Community mourns loss of talented attorney

One of the most respected lawyers in the Columbus area has lost her battle with cancer.

Retired Bartholomew County Chief Deputy Prosecutor Kathleen M. “Kathy” Burns died Monday at the age of 66.

“She was the best criminal trial attorney that I have ever even witnessed at work in the courtroom,” said Bartholomew County Prosecutor Bill Nash in a written statement. “She was both my employee (for 18 years) and my mentor at the same time until she retired in the summer of 2020 during a COVID wave. And she was my friend. I miss her dearly.”

When Burns retired, Senior Judge Stephen Heimann expressed similar sentiment about Burns, calling her “the best overall trial lawyer I’ve ever had in my courtroom.”

Circuit Court Judge Kelly Benjamin once described Burns as a giant in the local judicial system “who protected and defended the safety of the community without most people knowing it.”

Former two-term sheriff and current county council member Mark Gorbett said while Burns was passionate about her job, she “had a heart of gold.”

“Kathy taught me more about compassion for victims, and to always look at the big picture of how many lives a criminal case touches,” Gorbett said.

A Davies County native, Burns was the salutatorian of her high school class in Washington, Indiana. She received her bachelor’s degree from Purdue University in 1977 before being accepted into law school at Indiana University.

After serving as a prosecutor in Lake and Monroe counties, as well as spending a brief time as general counsel for the city of Fort Wayne, Burns spent the last 25 years of her career working initially for former Bartholomew County Prosecutor Joe Koenig before she was retained by Nash.

While she was known to shun the spotlight whenever possible, that became impossible when she became a victim as well as a prosecutor.

Burns was forced to prosecute Robert Bassett, Jr. twice for the brutal 1998 killings of a Seymour woman and three children. After his 2001 conviction was thrown out by the Indiana Supreme Court, the second trial was held in 2006. Again, Burns was successful in convincing the jury the defendant was guilty.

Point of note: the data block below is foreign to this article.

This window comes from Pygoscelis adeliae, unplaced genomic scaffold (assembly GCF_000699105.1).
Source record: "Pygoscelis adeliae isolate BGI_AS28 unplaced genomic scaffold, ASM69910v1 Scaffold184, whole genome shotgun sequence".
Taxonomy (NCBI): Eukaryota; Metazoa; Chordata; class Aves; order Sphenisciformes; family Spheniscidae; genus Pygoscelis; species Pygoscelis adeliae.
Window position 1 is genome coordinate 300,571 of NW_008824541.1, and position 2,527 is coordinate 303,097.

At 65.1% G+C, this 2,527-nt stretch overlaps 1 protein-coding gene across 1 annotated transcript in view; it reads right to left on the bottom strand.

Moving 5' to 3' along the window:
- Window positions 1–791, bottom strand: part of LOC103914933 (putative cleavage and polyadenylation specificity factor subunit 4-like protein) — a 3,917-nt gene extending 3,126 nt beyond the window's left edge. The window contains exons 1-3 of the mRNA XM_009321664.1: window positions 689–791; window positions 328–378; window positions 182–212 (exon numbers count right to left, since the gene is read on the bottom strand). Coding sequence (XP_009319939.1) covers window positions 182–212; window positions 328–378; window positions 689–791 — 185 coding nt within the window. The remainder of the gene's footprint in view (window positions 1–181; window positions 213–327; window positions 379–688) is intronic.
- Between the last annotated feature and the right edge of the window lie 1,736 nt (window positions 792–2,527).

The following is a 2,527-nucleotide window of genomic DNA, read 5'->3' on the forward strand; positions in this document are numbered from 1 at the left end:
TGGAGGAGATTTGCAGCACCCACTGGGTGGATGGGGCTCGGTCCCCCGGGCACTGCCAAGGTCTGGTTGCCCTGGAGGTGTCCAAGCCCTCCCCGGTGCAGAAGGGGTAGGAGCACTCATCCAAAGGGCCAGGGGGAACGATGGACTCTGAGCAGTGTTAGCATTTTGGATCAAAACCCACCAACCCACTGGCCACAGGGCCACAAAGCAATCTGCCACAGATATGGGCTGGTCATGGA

But prior to the second trial, it was discovered that Bassett conspired with a cellmate seeking to have Burns killed. Investigators said he wanted her dead because he thought another prosecutor would fail to get him convicted.

Bassett, who was sentenced to four consecutive life sentences after the 2006 trial, received an additional 80-years after being found guilty of conspiring to kill the deputy prosecutor.

Burns was also prosecutor during the February, 2015 quadruple homicide trial of Sam Sallee, convicted of murdering four individuals in a home in Waynesville in May 2013. During critical periods of that trial, news accounts stated that Burns and the prosecution team worked close to 14 hours a day, seven days a week.

In an interview with The Republic prior to her retirement, Burns expressed regret that her career had kept her from spending as much time with her husband, Michael, and their three daughters – Sarah, Kelly and Emily – as she would have preferred.

But by explaining the good she was trying to accomplish, her children eventually began to feel vested in her work, she said.

“They came to understand my job, and I’d like to think they are proud of what I do,” Burns said.

Funeral arrangements are being handled by Jewell-Rittman Family Funeral Home in Columbus.